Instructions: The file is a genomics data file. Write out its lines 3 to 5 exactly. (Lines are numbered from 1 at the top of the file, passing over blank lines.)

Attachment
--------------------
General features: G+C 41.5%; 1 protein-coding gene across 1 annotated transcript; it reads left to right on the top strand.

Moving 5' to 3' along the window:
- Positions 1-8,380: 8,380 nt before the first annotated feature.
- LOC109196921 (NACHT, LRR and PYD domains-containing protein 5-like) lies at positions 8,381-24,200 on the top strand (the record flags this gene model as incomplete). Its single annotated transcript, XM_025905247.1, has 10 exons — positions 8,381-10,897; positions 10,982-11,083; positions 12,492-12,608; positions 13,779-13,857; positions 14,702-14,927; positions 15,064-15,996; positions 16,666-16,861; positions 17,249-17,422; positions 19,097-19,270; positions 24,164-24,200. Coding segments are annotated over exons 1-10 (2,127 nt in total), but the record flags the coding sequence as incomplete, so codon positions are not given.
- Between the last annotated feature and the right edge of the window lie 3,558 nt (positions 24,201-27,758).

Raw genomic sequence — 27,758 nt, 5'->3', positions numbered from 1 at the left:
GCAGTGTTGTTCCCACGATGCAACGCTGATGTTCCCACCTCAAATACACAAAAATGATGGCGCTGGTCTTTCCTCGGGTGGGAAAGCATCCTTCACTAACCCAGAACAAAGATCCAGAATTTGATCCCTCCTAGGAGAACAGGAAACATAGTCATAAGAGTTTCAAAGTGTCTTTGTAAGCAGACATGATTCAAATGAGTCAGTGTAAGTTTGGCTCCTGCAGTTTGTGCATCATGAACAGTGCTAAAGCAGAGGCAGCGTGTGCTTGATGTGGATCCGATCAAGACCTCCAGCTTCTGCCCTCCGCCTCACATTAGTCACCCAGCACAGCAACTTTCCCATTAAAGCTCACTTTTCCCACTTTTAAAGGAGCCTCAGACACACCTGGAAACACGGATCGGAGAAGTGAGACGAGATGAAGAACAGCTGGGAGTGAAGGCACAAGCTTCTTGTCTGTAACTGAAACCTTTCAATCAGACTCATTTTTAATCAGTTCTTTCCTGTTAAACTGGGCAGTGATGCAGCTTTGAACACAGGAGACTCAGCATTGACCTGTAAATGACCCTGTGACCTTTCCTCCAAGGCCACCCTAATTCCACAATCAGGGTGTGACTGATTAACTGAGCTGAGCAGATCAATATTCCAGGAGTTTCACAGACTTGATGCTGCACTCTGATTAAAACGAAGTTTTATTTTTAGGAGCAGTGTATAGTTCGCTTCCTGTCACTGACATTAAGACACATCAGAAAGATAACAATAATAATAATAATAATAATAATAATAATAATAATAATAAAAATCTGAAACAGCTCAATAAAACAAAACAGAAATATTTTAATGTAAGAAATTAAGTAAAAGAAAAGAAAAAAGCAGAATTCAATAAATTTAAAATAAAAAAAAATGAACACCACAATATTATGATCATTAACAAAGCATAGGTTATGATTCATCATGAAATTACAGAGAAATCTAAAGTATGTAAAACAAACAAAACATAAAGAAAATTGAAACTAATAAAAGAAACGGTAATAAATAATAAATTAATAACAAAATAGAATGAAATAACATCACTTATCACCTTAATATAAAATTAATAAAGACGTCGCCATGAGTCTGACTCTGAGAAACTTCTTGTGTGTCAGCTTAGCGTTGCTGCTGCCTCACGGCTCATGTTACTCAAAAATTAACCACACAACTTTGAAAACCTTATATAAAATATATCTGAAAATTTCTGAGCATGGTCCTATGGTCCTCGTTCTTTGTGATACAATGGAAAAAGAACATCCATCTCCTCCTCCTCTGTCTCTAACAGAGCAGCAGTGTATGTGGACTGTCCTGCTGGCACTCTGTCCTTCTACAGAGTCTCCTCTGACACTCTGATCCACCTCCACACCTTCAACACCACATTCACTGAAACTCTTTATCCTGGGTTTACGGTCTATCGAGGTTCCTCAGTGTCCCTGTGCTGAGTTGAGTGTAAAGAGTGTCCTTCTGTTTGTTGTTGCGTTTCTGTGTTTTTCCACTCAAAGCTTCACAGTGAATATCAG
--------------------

- Positions 1-8,380: 8,380 nt before the first annotated feature.
- LOC109196921 (NACHT, LRR and PYD domains-containing protein 5-like) lies at positions 8,381-24,200 on the top strand (the record flags this gene model as incomplete). Its single annotated transcript, XM_025905247.1, has 10 exons — positions 8,381-10,897; positions 10,982-11,083; positions 12,492-12,608; positions 13,779-13,857; positions 14,702-14,927; positions 15,064-15,996; positions 16,666-16,861; positions 17,249-17,422; positions 19,097-19,270; positions 24,164-24,200. Coding segments are annotated over exons 1-10 (2,127 nt in total), but the record flags the coding sequence as incomplete, so codon positions are not given.
- Between the last annotated feature and the right edge of the window lie 3,558 nt (positions 24,201-27,758).